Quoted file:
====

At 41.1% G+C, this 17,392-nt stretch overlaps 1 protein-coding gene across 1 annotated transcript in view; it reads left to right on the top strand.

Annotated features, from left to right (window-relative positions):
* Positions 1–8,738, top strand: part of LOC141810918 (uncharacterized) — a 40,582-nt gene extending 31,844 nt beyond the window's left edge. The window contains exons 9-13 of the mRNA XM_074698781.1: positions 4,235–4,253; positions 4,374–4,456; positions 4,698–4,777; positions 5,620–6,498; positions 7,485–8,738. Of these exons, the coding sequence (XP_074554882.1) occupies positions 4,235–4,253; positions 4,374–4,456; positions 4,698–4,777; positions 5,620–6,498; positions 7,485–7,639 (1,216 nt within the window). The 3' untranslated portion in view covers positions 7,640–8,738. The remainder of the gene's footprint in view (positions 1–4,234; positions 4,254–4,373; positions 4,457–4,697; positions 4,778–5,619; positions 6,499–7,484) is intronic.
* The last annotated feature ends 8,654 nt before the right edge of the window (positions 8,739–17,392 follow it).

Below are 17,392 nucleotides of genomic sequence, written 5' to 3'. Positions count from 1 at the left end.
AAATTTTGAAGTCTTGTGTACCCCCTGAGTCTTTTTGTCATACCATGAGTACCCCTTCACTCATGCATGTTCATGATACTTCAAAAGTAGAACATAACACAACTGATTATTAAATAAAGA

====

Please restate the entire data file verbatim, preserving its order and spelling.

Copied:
At 41.1% G+C, this 17,392-nt stretch overlaps 1 protein-coding gene across 1 annotated transcript in view; it reads left to right on the top strand.

Annotated features, from left to right (window-relative positions):
* Positions 1–8,738, top strand: part of LOC141810918 (uncharacterized) — a 40,582-nt gene extending 31,844 nt beyond the window's left edge. The window contains exons 9-13 of the mRNA XM_074698781.1: positions 4,235–4,253; positions 4,374–4,456; positions 4,698–4,777; positions 5,620–6,498; positions 7,485–8,738. Of these exons, the coding sequence (XP_074554882.1) occupies positions 4,235–4,253; positions 4,374–4,456; positions 4,698–4,777; positions 5,620–6,498; positions 7,485–7,639 (1,216 nt within the window). The 3' untranslated portion in view covers positions 7,640–8,738. The remainder of the gene's footprint in view (positions 1–4,234; positions 4,254–4,373; positions 4,457–4,697; positions 4,778–5,619; positions 6,499–7,484) is intronic.
* The last annotated feature ends 8,654 nt before the right edge of the window (positions 8,739–17,392 follow it).

Below are 17,392 nucleotides of genomic sequence, written 5' to 3'. Positions count from 1 at the left end.
AAATTTTGAAGTCTTGTGTACCCCCTGAGTCTTTTTGTCATACCATGAGTACCCCTTCACTCATGCATGTTCATGATACTTCAAAAGTAGAACATAACACAACTGATTATTAAATAAAGA